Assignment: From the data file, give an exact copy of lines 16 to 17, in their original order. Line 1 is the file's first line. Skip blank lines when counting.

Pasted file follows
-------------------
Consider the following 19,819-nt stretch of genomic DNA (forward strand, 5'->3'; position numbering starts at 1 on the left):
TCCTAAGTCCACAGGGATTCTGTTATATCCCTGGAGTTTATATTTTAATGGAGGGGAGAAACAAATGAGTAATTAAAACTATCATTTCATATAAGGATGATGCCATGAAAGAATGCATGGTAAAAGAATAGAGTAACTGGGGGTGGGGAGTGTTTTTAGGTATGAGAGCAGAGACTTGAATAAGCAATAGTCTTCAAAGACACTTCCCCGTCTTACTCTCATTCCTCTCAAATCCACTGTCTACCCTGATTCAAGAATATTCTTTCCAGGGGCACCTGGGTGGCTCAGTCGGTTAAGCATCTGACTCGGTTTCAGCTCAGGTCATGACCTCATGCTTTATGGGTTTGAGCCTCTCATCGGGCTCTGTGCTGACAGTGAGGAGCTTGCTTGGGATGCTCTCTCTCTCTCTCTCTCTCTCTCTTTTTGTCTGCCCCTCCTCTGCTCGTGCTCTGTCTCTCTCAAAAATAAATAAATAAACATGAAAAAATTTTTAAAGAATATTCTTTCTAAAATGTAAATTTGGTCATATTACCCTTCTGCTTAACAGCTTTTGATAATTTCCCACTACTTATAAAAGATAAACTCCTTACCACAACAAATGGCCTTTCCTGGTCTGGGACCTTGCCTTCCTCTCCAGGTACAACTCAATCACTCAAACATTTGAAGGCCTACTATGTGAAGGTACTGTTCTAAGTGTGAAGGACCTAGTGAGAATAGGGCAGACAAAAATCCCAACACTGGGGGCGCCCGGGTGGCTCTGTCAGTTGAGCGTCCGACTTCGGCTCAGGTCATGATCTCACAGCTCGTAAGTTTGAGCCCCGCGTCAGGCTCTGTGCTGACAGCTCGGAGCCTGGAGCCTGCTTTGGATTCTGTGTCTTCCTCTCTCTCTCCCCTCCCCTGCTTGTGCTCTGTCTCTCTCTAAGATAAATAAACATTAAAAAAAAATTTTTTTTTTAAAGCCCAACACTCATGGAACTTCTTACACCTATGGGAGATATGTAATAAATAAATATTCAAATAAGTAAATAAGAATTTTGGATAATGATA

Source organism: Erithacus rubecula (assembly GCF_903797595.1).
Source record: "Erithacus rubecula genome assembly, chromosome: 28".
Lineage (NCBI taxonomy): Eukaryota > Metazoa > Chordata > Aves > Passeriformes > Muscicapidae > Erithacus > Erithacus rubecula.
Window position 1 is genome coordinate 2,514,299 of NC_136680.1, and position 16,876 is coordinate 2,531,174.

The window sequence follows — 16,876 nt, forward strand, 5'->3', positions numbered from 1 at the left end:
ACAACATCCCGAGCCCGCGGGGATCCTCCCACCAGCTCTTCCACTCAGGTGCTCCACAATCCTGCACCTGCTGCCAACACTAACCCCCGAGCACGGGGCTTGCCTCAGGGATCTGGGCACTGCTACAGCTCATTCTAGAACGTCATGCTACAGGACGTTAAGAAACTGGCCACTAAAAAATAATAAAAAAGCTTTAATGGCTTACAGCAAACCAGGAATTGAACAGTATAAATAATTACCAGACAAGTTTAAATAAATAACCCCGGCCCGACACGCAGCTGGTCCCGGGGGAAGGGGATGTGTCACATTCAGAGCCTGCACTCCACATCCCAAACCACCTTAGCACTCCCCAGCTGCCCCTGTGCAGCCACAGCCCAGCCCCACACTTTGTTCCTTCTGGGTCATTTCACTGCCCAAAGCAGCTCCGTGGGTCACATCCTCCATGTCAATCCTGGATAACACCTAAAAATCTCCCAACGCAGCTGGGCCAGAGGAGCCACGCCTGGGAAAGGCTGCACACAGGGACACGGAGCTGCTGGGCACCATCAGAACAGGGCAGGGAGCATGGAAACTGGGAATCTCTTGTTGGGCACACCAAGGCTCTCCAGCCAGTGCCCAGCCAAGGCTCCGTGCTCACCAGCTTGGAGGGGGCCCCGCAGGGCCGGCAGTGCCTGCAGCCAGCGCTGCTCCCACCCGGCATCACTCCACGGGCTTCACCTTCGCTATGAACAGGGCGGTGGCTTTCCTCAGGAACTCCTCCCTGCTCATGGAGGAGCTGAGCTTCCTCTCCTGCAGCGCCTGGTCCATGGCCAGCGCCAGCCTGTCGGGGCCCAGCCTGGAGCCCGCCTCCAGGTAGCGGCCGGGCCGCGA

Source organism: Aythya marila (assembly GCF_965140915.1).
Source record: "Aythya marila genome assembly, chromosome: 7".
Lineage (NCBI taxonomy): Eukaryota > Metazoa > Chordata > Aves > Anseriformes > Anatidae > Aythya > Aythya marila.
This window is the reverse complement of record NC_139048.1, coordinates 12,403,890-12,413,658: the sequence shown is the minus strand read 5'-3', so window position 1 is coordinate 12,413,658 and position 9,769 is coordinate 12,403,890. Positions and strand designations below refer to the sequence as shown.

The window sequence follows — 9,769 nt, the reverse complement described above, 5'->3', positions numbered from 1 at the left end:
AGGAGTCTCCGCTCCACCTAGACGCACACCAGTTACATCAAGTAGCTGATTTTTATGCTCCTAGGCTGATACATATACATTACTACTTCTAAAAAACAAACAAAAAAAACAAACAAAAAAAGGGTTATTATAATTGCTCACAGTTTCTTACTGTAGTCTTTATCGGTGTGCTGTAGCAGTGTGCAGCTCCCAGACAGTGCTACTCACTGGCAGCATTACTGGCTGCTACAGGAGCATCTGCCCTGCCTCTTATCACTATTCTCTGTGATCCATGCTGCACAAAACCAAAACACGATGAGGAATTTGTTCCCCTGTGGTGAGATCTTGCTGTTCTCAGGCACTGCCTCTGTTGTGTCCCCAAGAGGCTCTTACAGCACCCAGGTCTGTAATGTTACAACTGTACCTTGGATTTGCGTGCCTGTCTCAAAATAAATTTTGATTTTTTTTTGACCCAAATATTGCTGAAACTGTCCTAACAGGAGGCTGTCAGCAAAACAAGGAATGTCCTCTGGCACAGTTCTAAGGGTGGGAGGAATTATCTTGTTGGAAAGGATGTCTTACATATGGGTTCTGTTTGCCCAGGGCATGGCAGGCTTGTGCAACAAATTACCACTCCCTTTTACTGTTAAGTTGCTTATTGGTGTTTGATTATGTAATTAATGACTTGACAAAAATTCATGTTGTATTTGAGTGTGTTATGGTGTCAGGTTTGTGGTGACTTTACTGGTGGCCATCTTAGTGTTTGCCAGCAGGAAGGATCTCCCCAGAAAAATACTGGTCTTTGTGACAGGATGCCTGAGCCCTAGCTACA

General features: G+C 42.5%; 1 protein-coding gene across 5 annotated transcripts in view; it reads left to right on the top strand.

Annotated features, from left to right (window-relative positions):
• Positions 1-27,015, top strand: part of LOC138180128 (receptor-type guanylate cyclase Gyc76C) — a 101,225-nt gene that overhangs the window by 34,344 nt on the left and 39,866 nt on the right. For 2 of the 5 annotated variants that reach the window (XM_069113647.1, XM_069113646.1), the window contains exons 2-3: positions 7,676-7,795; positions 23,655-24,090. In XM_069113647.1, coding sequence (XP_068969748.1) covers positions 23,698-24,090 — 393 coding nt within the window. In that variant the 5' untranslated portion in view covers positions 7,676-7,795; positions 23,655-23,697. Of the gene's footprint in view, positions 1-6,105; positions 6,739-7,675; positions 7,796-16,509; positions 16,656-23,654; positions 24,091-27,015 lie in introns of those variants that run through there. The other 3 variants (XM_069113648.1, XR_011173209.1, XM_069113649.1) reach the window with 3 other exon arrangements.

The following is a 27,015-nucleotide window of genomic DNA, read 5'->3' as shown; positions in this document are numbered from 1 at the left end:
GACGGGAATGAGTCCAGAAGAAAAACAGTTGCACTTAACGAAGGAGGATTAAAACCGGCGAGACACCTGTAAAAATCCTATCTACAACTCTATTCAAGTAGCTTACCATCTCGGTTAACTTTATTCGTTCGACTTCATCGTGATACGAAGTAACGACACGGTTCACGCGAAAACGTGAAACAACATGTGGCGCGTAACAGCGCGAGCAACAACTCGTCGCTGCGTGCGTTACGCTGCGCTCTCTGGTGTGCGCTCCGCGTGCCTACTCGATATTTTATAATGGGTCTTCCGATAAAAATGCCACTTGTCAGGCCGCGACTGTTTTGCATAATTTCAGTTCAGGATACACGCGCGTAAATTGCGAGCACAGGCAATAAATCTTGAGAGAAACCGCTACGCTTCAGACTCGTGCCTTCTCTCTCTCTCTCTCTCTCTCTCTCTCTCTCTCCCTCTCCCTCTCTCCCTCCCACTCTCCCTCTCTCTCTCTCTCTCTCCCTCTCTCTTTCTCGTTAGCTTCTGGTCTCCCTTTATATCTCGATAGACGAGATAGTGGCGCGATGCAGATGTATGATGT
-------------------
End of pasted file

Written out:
Annotated features, from left to right (window-relative positions):
• Positions 1-27,015, top strand: part of LOC138180128 (receptor-type guanylate cyclase Gyc76C) — a 101,225-nt gene that overhangs the window by 34,344 nt on the left and 39,866 nt on the right. For 2 of the 5 annotated variants that reach the window (XM_069113647.1, XM_069113646.1), the window contains exons 2-3: positions 7,676-7,795; positions 23,655-24,090. In XM_069113647.1, coding sequence (XP_068969748.1) covers positions 23,698-24,090 — 393 coding nt within the window. In that variant the 5' untranslated portion in view covers positions 7,676-7,795; positions 23,655-23,697. Of the gene's footprint in view, positions 1-6,105; positions 6,739-7,675; positions 7,796-16,509; positions 16,656-23,654; positions 24,091-27,015 lie in introns of those variants that run through there. The other 3 variants (XM_069113648.1, XR_011173209.1, XM_069113649.1) reach the window with 3 other exon arrangements.